Clement’s Inn, London

pankhursts-on-roof-garden1908-lse-libraryChristabel and Emmeline Pankhurst on the roof at Clement’s Inn, London, October 1908, via LSE (London School of Economics) Library Commons on flickr. A note on the back of the photo says that they were hiding* from the police.

At the time of the photo, numbers 3 and 4 Clement’s Inn† housed the offices of the Women’s Social and Political Union (WSPU), which Emmeline had founded in 1903. The organization was an all-female group campaigning for women’s suffrage and was known for its physical confrontations with police, hunger strikes, and arson. Christabel was Emmeline’s oldest daughter and eventually took over leadership of the group.  At the outbreak of WWI, both women called for a halt to WSPU militant activities in support of the war effort and became involved in the “white feather” movement, handing out the traditional symbol of cowardice to men in civilian clothes.

There’s an interesting history of the Pankhurst women (there were two more daughters, Sylvia and Adela) here.


* A warrant had been issued for their arrest.  After the photo was taken, they went down to the street and were arrested.

†Located about here. The Clement’s Inn buildings, built in the 1880s, were five to seven stories high and housed both offices and apartments.  They were all demolished by 1977. The photo above was taken from the roof garden of the apartment of another WSPU member.

The castle

smithsonian-castle-in-snow-1967-smithsonian-on-flickrSmithsonian Institution Building in the snow, Washington, D.C., 1967, photographer unknown, via Smithsonian Institution Commons on flickr.

Two to six inches of snow (and some sleet) are forecast for Washington today.

O! wonderful for weight and whiteness!
Ideolog whose absolutes
Are always proven right
By white and then
More white and white again. . .

— Tom Disch, from “Ode to a Blizzard

Vintage landscape: Parc Monceau

Colonnade dans le parc Monceau, la Naumachie, Paris (VIIIe arr.), France, 12 septembre 1923, (Autochrome, 9 x 12 cm), Auguste Léon, Département des Hauts-de-Seine, musée Albert-Kahn, Archives de la Planète, A 39 095 S
La Naumachie Colonnade in Parc Monceau, Paris, September 12, 1923, by Auguste Léon, via Archives of the Planet Collection – Albert Kahn Museum /Départment of Hauts-de-Seine (both photos).

In Ancient Rome, a naumachia was a large basin dug for staging naval battles* as public entertainment. In Parc Monceau, La Naumachie is a tranquil oval pool framed on one end by a Corinthian colonnade.

Colonnade dans le parc Monceau, la Naumachie, Paris (VIIIe arr.), France, 12 septembre 1923, (Autochrome, 9 x 12 cm), Auguste Léon, Département des Hauts-de-Seine, musée Albert-Kahn, Archives de la Planète, A 39 089 S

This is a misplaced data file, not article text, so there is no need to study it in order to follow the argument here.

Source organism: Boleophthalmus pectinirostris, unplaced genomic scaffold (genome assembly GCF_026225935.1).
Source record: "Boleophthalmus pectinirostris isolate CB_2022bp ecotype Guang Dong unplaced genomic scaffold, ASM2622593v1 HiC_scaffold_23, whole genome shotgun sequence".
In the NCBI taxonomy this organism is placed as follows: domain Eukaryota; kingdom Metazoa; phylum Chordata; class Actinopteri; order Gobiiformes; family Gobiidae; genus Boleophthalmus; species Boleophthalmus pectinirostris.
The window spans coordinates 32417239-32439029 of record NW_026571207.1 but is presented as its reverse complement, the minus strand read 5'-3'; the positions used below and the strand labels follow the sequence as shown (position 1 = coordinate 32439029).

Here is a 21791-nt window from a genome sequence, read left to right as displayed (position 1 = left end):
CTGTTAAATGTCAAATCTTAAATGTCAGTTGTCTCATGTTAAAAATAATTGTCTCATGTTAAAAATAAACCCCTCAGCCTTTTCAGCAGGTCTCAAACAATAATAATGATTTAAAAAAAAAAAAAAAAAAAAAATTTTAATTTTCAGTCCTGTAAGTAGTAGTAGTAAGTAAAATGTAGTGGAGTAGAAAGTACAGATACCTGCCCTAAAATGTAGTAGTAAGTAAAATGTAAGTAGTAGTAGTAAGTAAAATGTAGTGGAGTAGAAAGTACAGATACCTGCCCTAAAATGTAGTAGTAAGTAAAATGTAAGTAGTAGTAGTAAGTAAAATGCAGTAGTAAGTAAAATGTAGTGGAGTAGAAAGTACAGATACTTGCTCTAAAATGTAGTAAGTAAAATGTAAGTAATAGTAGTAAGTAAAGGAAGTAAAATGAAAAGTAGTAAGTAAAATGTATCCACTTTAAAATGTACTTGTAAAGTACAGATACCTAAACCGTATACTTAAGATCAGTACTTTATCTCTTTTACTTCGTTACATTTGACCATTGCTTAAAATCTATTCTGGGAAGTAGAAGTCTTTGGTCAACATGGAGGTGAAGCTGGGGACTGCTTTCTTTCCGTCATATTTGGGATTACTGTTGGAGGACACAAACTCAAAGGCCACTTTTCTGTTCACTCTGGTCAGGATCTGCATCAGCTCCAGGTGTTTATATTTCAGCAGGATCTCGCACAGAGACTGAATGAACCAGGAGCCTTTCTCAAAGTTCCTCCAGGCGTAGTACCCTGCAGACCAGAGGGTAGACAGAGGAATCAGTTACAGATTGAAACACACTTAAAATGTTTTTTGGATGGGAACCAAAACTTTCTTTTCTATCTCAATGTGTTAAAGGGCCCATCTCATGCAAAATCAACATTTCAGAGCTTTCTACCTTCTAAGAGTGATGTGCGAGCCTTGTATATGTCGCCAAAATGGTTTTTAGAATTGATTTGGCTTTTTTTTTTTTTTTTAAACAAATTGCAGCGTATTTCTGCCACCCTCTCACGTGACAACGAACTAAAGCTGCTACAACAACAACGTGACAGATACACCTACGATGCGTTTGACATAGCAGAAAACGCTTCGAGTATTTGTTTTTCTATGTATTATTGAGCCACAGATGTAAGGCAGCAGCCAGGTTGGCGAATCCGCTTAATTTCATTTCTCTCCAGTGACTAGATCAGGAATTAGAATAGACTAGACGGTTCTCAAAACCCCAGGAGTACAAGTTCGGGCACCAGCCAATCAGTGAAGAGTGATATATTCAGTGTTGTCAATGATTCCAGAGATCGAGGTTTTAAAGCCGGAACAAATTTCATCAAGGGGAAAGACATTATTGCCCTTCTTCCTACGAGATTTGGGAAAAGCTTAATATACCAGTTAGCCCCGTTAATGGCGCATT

The columns were once part of a never-completed late 16th century mausoleum attached to the Basilica of Saint Denis. In the late 1770s, they were acquired by the Duke of Chartres for an elaborate “Anglo-Chinese” public garden he was creating in northwest Paris. He filled it with architectural follies (see here) — one of them being a “Roman” colonnade.

The Duke was guillotined in 1793. His land was first confiscated and then returned to his heirs, who sold about half of it to developers. In the 1850s, the city bought the last 20 acres of the old garden, and Parc Monceau opened in 1861 as a largely informal “English-style” park. Today, there are still a few follies, although only the colonnade/naumachia and a small Egyptian pyramid remain from the 18th century.

The autochromes above are two of about seventy-two thousand that were commissioned and then archived by Albert Kahn, a wealthy French banker, between 1909 and 1931. Kahn sent thirteen photographers and filmmakers to fifty countries “to fix, once and for all, aspects, practices, and modes of human activity whose fatal disappearance is no longer ‘a matter of time.'”† The resulting collection is called Archives de la Planète and now resides in its own museum at Kahn’s old suburban estate at Boulogne-Billancourt, just west of Paris. Since June 2016, the archive has also been available for viewing online here.


*The word also refers to the spectacle itself.

words of Albert Kahn, 1912. Also, the above photos (A 39 095 S and A 39 089) are © Collection Archives de la Planète – Musée Albert-Kahn and used under its terms, here.

Vintage landscape: allée

wwi-british-trench-nationaal-archief-on-flickrOfficial photo of the recent English progress at the Western Front. A well hidden trench,” between 1914 and 1918, via Nationaal Archief (of the Netherlands) Commons on flickr.

It occurred to me that some, or a lot, of the wattle could have been woven by men who were gardeners before the war.

WWI trenches were not actually straight, but zigzagged to prevent enemy soldiers from firing down the axis. They were normally about 4 m. (12′) deep.

Life in gardens: when the prince has no porch

frederick-i-of-baden-ca-1900-by-queen-victoria-of-sweden-tekniska-museet
. . . a rather awkward arrangement.

“Society at dining table. Frederick I of Baden sits in the middle,” location unknown, ca. 1890 – 1907, by Queen Victoria of Sweden, via Tekniska museet (Sweden) on flickr, under CC license.

Victoria (or Viktoria) of Baden — Queen of Sweden after 1907 — was the daughter of Frederick I. She married Crown Prince Gustaf in 1881, and they had three children, but it was not a happy marriage. From 1882, she spent almost every winter in Egypt and Italy, mostly in Capri. She was a good amateur photographer, as well as a painter and sculptor.